, Volume 14, Issue 4, pp 293-306
Date: 22 Jun 2012

Treatment of Post-Traumatic Epilepsy

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Opinion statement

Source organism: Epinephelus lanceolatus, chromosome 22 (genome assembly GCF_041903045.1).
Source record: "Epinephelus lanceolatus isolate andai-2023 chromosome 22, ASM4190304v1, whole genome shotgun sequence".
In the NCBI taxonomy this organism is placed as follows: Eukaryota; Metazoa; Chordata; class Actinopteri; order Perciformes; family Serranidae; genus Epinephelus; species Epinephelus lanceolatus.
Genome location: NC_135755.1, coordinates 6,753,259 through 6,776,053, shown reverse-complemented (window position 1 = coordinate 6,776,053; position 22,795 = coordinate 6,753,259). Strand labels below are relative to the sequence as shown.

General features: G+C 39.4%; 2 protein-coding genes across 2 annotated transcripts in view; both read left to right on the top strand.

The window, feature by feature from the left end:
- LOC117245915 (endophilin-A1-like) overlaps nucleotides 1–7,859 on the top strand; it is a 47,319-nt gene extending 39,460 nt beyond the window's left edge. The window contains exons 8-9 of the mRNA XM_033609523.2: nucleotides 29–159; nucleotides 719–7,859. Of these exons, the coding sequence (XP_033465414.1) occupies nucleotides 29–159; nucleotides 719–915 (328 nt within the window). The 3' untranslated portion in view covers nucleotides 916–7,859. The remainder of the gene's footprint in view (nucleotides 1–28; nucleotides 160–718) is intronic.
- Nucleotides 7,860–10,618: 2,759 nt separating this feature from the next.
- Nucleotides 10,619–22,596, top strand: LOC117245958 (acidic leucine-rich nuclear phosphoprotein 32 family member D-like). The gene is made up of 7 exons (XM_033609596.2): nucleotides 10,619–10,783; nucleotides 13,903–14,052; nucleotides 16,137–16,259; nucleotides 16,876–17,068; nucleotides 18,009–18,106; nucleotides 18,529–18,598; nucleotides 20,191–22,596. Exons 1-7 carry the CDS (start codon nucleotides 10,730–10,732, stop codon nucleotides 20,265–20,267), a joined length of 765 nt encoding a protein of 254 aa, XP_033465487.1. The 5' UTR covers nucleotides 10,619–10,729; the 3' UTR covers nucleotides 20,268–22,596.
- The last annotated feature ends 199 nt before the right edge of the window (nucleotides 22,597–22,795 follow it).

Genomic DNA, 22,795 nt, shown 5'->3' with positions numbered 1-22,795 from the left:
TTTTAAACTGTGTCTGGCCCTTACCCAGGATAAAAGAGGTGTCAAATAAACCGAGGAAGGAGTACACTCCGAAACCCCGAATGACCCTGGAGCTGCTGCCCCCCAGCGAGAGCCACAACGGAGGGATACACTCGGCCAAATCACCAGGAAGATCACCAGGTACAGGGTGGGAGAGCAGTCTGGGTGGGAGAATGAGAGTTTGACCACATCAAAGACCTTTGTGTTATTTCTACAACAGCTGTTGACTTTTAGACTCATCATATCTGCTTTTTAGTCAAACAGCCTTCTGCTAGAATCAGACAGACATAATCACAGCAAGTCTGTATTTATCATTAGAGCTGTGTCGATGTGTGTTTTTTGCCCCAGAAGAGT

Post-traumatic epilepsy (PTE) due to traumatic brain injury is a diagnosis with multifactorial causes, diverse clinical presentations, and an evolving concept of management. Due to sports injuries, work-related injuries, vehicular accidents, and wartime combat, there is rising demand to understand the epidemiology, pathophysiology, diagnosis, prognosis, and treatment of PTE. PTE could occur at any time after injury and up to decades post-injury. The frontal and temporal lobes are the most commonly affected regions, and the resulting epilepsy syndrome is typically localization related. PTE should be actively considered as a diagnosis in any patient with a history of head trauma and episodic neurologic compromise regardless of how temporally remote the trauma occurred. The standard work-up includes a thorough history, neurological examination, neuroimaging, and electroencephalogram. Psychogenic nonepileptic seizures have a high comorbidity with seizures and need to be carefully excluded. PTE can spontaneously remit. For patients who do not go into remission, treatment for confirmed PTE includes antiepileptics, vagal nerve stimulator, and, when appropriate, surgical resection of an epileptogenic lesion. Lifestyle modification and counseling are critical for patients with PTE and should be routinely included in clinical management. The published evidence on the efficacy of various treatment modalities specific to PTE consists largely of retrospective studies and case reports. Despite a unique pathogenesis, the majority of current care parameters for PTE parallel those of standard care for localization-related epilepsy. The potential and need for rigorous clinical research in PTE continue to be in great demand.